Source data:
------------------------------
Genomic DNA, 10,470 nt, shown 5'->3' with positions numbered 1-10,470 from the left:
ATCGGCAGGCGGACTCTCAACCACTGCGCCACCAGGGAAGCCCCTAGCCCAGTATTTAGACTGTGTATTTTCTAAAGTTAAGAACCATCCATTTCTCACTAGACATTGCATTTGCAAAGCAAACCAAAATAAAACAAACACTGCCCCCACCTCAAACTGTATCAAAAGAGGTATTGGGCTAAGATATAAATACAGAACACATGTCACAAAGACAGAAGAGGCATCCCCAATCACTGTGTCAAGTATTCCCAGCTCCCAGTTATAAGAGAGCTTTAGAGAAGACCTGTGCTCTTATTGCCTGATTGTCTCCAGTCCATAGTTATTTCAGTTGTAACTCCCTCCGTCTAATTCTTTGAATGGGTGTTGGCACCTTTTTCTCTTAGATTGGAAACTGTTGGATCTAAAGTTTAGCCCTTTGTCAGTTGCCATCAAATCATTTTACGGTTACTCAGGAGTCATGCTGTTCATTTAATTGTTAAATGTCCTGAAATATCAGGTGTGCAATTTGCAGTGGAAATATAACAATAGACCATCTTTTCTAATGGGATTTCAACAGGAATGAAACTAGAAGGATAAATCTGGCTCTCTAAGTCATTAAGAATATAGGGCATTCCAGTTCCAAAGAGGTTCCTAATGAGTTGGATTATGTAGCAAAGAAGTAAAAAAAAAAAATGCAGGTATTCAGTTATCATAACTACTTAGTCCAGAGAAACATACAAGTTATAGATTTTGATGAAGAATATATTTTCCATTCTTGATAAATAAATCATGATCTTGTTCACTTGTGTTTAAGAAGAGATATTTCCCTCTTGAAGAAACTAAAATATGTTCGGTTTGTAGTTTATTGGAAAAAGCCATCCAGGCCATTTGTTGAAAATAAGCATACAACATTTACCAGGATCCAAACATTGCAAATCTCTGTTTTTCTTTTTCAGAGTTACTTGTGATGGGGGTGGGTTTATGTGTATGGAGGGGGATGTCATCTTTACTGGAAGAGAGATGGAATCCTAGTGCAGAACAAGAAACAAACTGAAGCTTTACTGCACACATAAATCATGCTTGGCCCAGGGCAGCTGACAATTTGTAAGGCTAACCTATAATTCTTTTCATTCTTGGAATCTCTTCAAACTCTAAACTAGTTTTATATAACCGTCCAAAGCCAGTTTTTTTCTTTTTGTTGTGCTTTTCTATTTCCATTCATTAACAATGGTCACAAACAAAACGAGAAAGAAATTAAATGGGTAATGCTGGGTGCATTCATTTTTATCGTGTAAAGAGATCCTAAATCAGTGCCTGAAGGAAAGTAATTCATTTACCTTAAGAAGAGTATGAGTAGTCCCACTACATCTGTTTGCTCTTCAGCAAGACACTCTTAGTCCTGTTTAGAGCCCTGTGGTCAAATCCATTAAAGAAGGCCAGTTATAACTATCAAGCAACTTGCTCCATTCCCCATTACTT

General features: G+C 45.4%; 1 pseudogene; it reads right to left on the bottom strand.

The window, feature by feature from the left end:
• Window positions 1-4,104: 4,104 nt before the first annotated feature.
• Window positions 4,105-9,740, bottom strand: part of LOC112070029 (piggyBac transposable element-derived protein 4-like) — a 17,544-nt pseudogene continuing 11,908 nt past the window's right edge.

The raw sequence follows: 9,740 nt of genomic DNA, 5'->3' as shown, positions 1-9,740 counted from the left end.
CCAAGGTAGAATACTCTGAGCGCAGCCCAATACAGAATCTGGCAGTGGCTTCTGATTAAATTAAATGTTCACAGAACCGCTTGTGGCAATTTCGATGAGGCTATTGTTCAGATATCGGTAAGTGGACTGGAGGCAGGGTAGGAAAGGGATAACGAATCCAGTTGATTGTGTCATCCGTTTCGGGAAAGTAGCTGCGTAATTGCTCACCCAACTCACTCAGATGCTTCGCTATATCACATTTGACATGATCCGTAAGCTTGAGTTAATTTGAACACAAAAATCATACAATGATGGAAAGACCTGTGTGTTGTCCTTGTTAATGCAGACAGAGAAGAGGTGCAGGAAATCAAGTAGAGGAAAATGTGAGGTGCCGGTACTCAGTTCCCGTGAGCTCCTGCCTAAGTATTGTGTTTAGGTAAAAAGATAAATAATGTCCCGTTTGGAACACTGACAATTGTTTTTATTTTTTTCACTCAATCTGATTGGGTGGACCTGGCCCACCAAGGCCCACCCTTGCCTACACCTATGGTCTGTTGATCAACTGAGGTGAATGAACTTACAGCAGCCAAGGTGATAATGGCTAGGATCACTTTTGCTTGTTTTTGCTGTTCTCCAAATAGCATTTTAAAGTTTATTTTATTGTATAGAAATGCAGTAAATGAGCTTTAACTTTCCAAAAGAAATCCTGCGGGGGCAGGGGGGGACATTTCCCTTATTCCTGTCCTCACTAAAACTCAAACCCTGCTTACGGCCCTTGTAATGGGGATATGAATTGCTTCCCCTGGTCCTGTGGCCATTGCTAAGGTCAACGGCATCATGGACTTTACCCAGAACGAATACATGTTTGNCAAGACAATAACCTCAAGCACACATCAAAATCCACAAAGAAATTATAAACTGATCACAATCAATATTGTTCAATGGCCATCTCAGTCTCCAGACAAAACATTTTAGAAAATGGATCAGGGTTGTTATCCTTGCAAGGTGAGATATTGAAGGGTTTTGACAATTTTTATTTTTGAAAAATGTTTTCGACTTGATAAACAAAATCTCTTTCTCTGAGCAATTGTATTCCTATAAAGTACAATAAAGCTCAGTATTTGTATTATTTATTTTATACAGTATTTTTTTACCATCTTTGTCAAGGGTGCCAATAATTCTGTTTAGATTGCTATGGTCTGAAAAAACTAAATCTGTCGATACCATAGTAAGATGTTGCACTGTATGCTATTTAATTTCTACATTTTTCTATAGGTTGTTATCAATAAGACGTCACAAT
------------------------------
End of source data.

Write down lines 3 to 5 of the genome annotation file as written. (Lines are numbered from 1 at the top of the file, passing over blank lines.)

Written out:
General features: G+C 45.4%; 1 pseudogene; it reads right to left on the bottom strand.

The window, feature by feature from the left end:
• Window positions 1-4,104: 4,104 nt before the first annotated feature.